One torturous aspect of the dark night of the semester is being subject to the syllabus, assignments, and other teaching materials you’d designed months before, when you were feeling optimistic. Looking at the number, kind, and frequency of writing assignments you’d chosen to require, for instance, you can’t help but wonder what you were thinking. Who was I way back when I thought assigning X or requiring Y was a good idea…and who am I now that I’m actually having to grade the stuff I asked my students to submit? Because of my daily writing practice, I have a written record of both of these people: in my words, at least, I can watch Dr. Jekyll gradually transform into Mr. Hyde.


Years ago, when I was researching Ralph Waldo Emerson’s brief career as a Unitarian minister, I read that he recycled his sermons as he traveled from pulpit to pulpit, revisiting and revising the ones he delivered on multiple occasions to various audiences. Writing and delivering a fresh sermon every week is a daunting task: what about weeks when your faith is ebbing or inspiration is difficult to find? Because of this practice of re-using sermons he’d written previously, Emerson once stopped in the middle of reading an old sermon, nonchalantly remarked “I no longer believe this,” and then continued reading as if nothing unusual had happened.


I have to admire and even envy the gall, gumption, and grit Emerson displayed in this instance. For all the creeds we proclaim in churches, temples, or shrines, who among us has the nerve to state, loudly and proudly, “I no longer believe this”? Emerson was a life-long journal keeper, so even though he stopped writing (and recycling) sermons when he gave up his career as a Unitarian minister, Emerson never gave up the daily writing habit. The same man who famously wrote that “A foolish consistency is the hobgoblin of little minds” had ample opportunity in his daily writing practice to watch his mind change, backtrack, and contradict itself. “Speak what you think now in hard words,” Emerson insisted, “and to-morrow speak what to-morrow thinks in hard words again, though it contradict every thing you said to-day.” You simply have to love the nerve of someone who dares to waffle with such bold intensity.

Turkey tails

It’s difficult—the hardest thing on earth, perhaps, a task even harder than teaching—to remain true to our own convictions. Given the optimistic statements uttered at the beginning of an academic term, how closely can you hold to those ideals when the dark night descends? “I no longer believe this” is what I wanted to shout from the rooftops when I re-read that essay two weeks ago, but at the same time, I fully recognized that when I wrote it, I believed it entirely. So which utterance is the full and simple truth: an optimistic declaration of what I believe on a good day, when I’m brimming with energy and ideals, or a fatigued and despairing recantation of everything that statement stands for?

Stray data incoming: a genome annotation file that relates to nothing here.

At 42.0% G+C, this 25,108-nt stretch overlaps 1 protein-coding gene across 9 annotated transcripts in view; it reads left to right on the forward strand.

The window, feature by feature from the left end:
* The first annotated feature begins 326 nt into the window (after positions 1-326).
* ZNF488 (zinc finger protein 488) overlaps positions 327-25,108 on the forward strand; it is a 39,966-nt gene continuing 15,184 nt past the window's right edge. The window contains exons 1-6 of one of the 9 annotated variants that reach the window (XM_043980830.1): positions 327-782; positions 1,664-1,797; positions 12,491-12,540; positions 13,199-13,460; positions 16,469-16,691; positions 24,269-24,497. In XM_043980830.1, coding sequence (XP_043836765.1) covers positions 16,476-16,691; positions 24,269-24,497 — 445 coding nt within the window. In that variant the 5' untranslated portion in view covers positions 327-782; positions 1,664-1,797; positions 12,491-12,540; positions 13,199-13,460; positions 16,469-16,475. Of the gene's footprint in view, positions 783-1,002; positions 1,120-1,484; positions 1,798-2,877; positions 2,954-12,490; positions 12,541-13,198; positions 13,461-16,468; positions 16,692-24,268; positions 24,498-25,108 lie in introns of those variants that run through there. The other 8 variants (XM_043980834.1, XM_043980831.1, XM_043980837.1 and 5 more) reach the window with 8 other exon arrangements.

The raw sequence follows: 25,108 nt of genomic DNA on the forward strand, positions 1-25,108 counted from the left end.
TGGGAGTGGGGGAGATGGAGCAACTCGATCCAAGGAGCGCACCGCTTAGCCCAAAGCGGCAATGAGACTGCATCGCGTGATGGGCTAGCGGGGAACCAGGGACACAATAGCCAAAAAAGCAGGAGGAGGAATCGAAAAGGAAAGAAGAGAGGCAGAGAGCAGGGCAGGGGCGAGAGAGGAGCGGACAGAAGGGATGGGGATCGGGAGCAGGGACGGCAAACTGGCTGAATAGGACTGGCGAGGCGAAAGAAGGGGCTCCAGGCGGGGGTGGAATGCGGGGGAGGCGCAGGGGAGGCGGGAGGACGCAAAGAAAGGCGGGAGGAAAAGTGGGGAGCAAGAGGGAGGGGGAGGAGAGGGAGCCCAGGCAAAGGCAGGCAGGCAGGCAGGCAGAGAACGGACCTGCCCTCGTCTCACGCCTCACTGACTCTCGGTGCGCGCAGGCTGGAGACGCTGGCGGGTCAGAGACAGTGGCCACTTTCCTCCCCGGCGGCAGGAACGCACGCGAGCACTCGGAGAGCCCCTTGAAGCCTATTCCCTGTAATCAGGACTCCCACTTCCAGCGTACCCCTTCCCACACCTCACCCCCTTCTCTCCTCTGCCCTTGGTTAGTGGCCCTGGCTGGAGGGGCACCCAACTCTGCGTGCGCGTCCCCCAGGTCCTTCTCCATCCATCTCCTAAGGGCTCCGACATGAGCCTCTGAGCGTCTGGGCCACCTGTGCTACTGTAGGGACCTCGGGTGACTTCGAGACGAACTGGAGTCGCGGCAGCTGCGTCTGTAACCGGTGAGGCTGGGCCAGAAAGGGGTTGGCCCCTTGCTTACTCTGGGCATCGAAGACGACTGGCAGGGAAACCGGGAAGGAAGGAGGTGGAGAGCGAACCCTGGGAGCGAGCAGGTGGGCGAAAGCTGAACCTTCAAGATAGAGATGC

Sunlit trail

Today was a brisk and bright day, and I enjoyed an afternoon walk even though I’m still buried in last week’s paper piles. This past week’s classes went well after I’d tweaked my original approach, and I hope that tomorrow’s classes will go well, too: even if we can’t accomplish everything I’d set out to do this semester, I’m seeing small steps in the right direction, and I cling to that hope. This morning when I re-read that essay from nearly a month ago, I found myself nodding with nearly every word. It seems the dark night of this particular semester has abated a bit, with a glimmer of light presaging an eventual dawn.

Today’s photos come from a walk I took last weekend, starting at the Brook Farm Historical Site in West Roxbury–where 19th century Transcendentalists tried (unsuccessfully) to establish a pastoral commune–and wending toward nearby Millennium Park and back.

Henry David Thoreau's grave

Last weekend, on the way home from an afternoon walk at Great Meadows National Wildlife Refuge in Concord, I stopped at Sleepy Hollow Cemetery to visit Authors Ridge, where Henry David Thoreau, Ralph Waldo Emerson, Nathaniel Hawthorne, and both Bronson and Louisa May Alcott are buried. It was late afternoon, with the sun leaning low behind towering trees that cast long, slanting shadows: a preview of oncoming darkness. A steady trickle of tourists wandered through fallen leaves and slanting sunbeams to quietly examine the various stones while I waited for the quiet crowds to disperse before paying my own respects.

Thoreau family plot

I’ve visited Sleepy Hollow Cemetery a few times before, but typically on foot rather than by car. When I first moved to the Boston area, I’d take the commuter rail to Concord a couple times each year, walking from the train station to Walden Pond, Sleepy Hollow Cemetery, or the Great Meadows National Wildlife Refuge: a pedestrian pilgrimage where the journey to and from my destination took as long (and was just as interesting) as the visit itself.

Authors Ridge

If you drive to Sleepy Hollow, you’ll find dignified stone pillars pointing you toward Authors Ridge, and once you reach that eminent destination, you’ll find a small parking area where you can stop alongside one or two other cars. The folks who run Sleepy Hollow Cemetery make it easy, in other words, to make a pilgrimage to Authors Ridge: they know that’s what countless tourists come to Concord to see. It felt a bit too easy, however—a bit like cheating—to drive into the cemetery this way, as if I were checking Thoreau, Emerson, and the rest off a sightseeing bucket list: after you’ve made the requisite stop to see the stones, what’s next?

Nathaniel Hawthorne